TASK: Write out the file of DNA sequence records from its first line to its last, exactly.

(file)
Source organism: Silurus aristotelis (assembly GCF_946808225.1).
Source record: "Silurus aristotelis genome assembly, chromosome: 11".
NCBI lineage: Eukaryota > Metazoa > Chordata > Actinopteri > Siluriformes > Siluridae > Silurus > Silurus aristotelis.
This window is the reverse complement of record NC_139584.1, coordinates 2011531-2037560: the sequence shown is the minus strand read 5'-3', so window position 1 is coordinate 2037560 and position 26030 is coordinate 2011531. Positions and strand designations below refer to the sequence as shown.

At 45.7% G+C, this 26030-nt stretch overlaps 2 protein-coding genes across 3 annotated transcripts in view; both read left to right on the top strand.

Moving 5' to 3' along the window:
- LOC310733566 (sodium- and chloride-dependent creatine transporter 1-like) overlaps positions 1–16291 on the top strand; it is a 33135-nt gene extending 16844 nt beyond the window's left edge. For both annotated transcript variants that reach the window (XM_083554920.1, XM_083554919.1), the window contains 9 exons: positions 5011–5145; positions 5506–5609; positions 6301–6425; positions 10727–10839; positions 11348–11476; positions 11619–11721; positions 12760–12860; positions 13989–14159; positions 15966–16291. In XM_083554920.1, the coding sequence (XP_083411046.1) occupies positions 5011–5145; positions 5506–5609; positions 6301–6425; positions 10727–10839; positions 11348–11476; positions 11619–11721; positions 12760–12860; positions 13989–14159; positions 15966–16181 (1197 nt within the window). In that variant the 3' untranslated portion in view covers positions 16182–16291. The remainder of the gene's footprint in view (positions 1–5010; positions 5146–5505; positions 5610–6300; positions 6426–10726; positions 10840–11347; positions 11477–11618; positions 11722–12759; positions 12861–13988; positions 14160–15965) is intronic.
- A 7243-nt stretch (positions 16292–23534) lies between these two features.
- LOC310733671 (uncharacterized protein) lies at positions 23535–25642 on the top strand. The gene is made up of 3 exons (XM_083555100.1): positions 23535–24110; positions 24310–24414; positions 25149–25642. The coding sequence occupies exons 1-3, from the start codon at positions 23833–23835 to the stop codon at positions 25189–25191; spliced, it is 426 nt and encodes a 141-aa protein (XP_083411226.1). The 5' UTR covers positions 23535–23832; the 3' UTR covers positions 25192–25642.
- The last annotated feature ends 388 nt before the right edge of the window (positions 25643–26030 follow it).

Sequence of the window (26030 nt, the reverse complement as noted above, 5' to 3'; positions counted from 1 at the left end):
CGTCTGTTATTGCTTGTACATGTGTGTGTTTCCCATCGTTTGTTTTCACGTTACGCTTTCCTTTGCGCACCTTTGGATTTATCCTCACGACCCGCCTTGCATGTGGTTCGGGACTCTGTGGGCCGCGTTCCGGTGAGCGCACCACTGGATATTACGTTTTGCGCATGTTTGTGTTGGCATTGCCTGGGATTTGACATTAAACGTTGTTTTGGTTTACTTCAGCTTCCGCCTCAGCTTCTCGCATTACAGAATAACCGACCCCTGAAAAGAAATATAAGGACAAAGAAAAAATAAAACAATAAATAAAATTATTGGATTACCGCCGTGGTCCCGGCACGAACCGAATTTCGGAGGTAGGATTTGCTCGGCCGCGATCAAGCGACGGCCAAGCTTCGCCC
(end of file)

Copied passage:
Source organism: Silurus aristotelis (assembly GCF_946808225.1).
Source record: "Silurus aristotelis genome assembly, chromosome: 11".
NCBI lineage: Eukaryota > Metazoa > Chordata > Actinopteri > Siluriformes > Siluridae > Silurus > Silurus aristotelis.
This window is the reverse complement of record NC_139584.1, coordinates 2011531-2037560: the sequence shown is the minus strand read 5'-3', so window position 1 is coordinate 2037560 and position 26030 is coordinate 2011531. Positions and strand designations below refer to the sequence as shown.

At 45.7% G+C, this 26030-nt stretch overlaps 2 protein-coding genes across 3 annotated transcripts in view; both read left to right on the top strand.

Moving 5' to 3' along the window:
- LOC310733566 (sodium- and chloride-dependent creatine transporter 1-like) overlaps positions 1–16291 on the top strand; it is a 33135-nt gene extending 16844 nt beyond the window's left edge. For both annotated transcript variants that reach the window (XM_083554920.1, XM_083554919.1), the window contains 9 exons: positions 5011–5145; positions 5506–5609; positions 6301–6425; positions 10727–10839; positions 11348–11476; positions 11619–11721; positions 12760–12860; positions 13989–14159; positions 15966–16291. In XM_083554920.1, the coding sequence (XP_083411046.1) occupies positions 5011–5145; positions 5506–5609; positions 6301–6425; positions 10727–10839; positions 11348–11476; positions 11619–11721; positions 12760–12860; positions 13989–14159; positions 15966–16181 (1197 nt within the window). In that variant the 3' untranslated portion in view covers positions 16182–16291. The remainder of the gene's footprint in view (positions 1–5010; positions 5146–5505; positions 5610–6300; positions 6426–10726; positions 10840–11347; positions 11477–11618; positions 11722–12759; positions 12861–13988; positions 14160–15965) is intronic.
- A 7243-nt stretch (positions 16292–23534) lies between these two features.
- LOC310733671 (uncharacterized protein) lies at positions 23535–25642 on the top strand. The gene is made up of 3 exons (XM_083555100.1): positions 23535–24110; positions 24310–24414; positions 25149–25642. The coding sequence occupies exons 1-3, from the start codon at positions 23833–23835 to the stop codon at positions 25189–25191; spliced, it is 426 nt and encodes a 141-aa protein (XP_083411226.1). The 5' UTR covers positions 23535–23832; the 3' UTR covers positions 25192–25642.
- The last annotated feature ends 388 nt before the right edge of the window (positions 25643–26030 follow it).

Sequence of the window (26030 nt, the reverse complement as noted above, 5' to 3'; positions counted from 1 at the left end):
CGTCTGTTATTGCTTGTACATGTGTGTGTTTCCCATCGTTTGTTTTCACGTTACGCTTTCCTTTGCGCACCTTTGGATTTATCCTCACGACCCGCCTTGCATGTGGTTCGGGACTCTGTGGGCCGCGTTCCGGTGAGCGCACCACTGGATATTACGTTTTGCGCATGTTTGTGTTGGCATTGCCTGGGATTTGACATTAAACGTTGTTTTGGTTTACTTCAGCTTCCGCCTCAGCTTCTCGCATTACAGAATAACCGACCCCTGAAAAGAAATATAAGGACAAAGAAAAAATAAAACAATAAATAAAATTATTGGATTACCGCCGTGGTCCCGGCACGAACCGAATTTCGGAGGTAGGATTTGCTCGGCCGCGATCAAGCGACGGCCAAGCTTCGCCC